John Hasbrouck Van Vleck Biography, Life, Interesting Facts
Died On :
Also Known For :
Birth Place :
John Hasbrouck was an internationally known physicist and mathematician from America. He jointly won the Physics Nobel Prize in 1977 due to his discovery of the behavior of electrons in magnetic solids. He developed the original quantum functional theory of magnetism during the 1930s.
He made valuable contributions to the research of different varying scope of free molecules, paramagnetic relaxation, and other topics. This research was along with valuable input in the study of magnetism. With his father Edward Van Vleck being the mathematician, and his grandfather John Monroe Van Vleck being the astronomer, John was brought up in an inspiring atmosphere. He was groomed from childhood to follow scientific inquiries. John Hasbrouck went to the University of Wisconsin in Madison. He also attended Harvard University where he finished his doctorate while still a young man.
Childhood and early life
John Hasbrouck was the only child of his parents. His father was a mathematician called Edward Burr Van, and his mother was Hester Laurence Raymond. He was born in Middletown, Connecticut, March 13, 1899. His grandfather was John Monroe Van Vleck a known astronomer.
He grew up in a rationally stimulating surroundings. It was due to this influence from a young age that he displayed expertise in science and mathematics. He later came to graduate in 1920 from the University of Wisconsin–Madison with an A.B. Degree.
In 1922, John went ahead to Harvard University to take his graduate studies and graduated with a Ph.D. Later, he based his doctoral thesis on the computation of the required energy of a particular replica of the helium particle. He completed his research under the supervision of Professor Kemble. At the time, he was the only person in America who was certified to conduct a solely theoretical study on the quantum atomic physics.
John Hasbrouck was presented with an opportunity to be an assistant professor at the University of Minnesota. The institution offered graduate courses to teach in 1923. Being a young scientist, he was delighted to get sufficient time for research. In 1924, he went deeper into his association principle for absorption. He revealed that in the edge of elevated numbers of quantum, a connection between intake by classical would take place within the many periodic systems and by the analogs of their quantum. This discovery was hugely momentous for that time.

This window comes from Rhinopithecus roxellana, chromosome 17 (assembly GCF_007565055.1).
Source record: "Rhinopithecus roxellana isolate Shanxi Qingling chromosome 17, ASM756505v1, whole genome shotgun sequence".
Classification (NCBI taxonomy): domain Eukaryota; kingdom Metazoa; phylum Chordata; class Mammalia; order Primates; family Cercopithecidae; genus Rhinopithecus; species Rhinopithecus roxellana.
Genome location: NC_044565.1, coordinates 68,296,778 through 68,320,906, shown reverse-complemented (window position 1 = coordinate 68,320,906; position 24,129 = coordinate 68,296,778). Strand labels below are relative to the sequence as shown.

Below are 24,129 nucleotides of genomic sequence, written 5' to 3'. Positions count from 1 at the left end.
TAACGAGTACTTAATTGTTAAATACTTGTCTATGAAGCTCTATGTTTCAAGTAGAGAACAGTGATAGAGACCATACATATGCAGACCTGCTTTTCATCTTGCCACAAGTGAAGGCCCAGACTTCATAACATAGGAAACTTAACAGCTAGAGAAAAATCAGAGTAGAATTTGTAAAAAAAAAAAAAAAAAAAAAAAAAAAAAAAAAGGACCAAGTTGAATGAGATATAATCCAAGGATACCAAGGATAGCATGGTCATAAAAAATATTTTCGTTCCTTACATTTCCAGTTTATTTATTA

He finished a report dubbed ‘Quantum Principles and Line Spectra’ for the National Research Council while still at Minnesota. It was an instant hit after its publication. In 1928, John went on to be a lecturer at Wisconsin University. He held this position until 1934. During this time as a professor, he began to write his second book titled, ‘The Theory of Electric and Magnetic Susceptibilities.’ It was published in 1932. He also developed his initial paper on the subject of crystal field theory the same year.
Later, he went to the Harvard University in mid-1930. He worked there until he reached his retirement age in 1969. At the campus, he actively served as the chairperson of the physics department (1945–49), he became the dean of engineering and applied physics department (1951–57) and was also the Hollis professor of mathematics and natural philosophy (1951–69). John founded the elementary quantum mechanical theory of magnetism as well as the crystal field theory that explained metal chemical bonding. This is what led him to be renowned as the initiator of Modern Magnetism.
He took part in the Manhattan Project that took place in World War II. This way he was a member of the academic scientist's study group that studied and developed the theory of the atomic bomb design. John’s contributions during the war period also include his job at the MIT Radiation Lab which was on the radar. He performed his duties alongside his academic responsibilities as a professor at Harvard. His research was necessary not just for the civil and the military radar systems but also to the improvement of the recent science of radio astronomy. This was also an area he impacted in a significant way.
John Hasbrouck was very instrumental in the project in Manhattan. It entailed an investigation and improvement scheme that brought about the original nuclear armaments in the midst of World War II. John scrutinized and extended the standards of the atomic bomb design. This he did along with other renowned theoretical scientists.
During the period of World War II, John Hasbrouck worked on the radar. He revealed that a wavelength of 1.25cm in the atmosphere of water molecules would cause worrying absorption. Further studies showed that 0.5 cm wavelength would be a comparable amalgamation by oxygen molecules.
Awards and achievements
In 1965, he was honored with the Irving Langmuir Award. In the year 1966, he was awarded the National Medal of Science, and he received the Elliott Cresson Medal in 1971. Three years later, he was awarded the Lorentz Medal in 1974.
In 1977, John Hasbrouck and his partners; Sir Nevill Francis Mott and Philip Warren Anderson, were together honored with the Physics Nobel Prize. This was in recognition for having done an essential theoretical examination on the electronic configuration of magnetic and disarrayed arrangements.
Personal life and legacy
John tied the knot with his wife Abigail Pearson in 1927. They were both essential art collectors. Notably they showed their interest in Japanese woodblock prints which were predominantly known as Ukiyo-e. Their marriage lasted for more than fifty years. John passed away on October 27, 1980. He was 81years old.
More People From Connecticut
Edwin H. Land
John Franklin Enders
Adam Clayton Powell, Jr.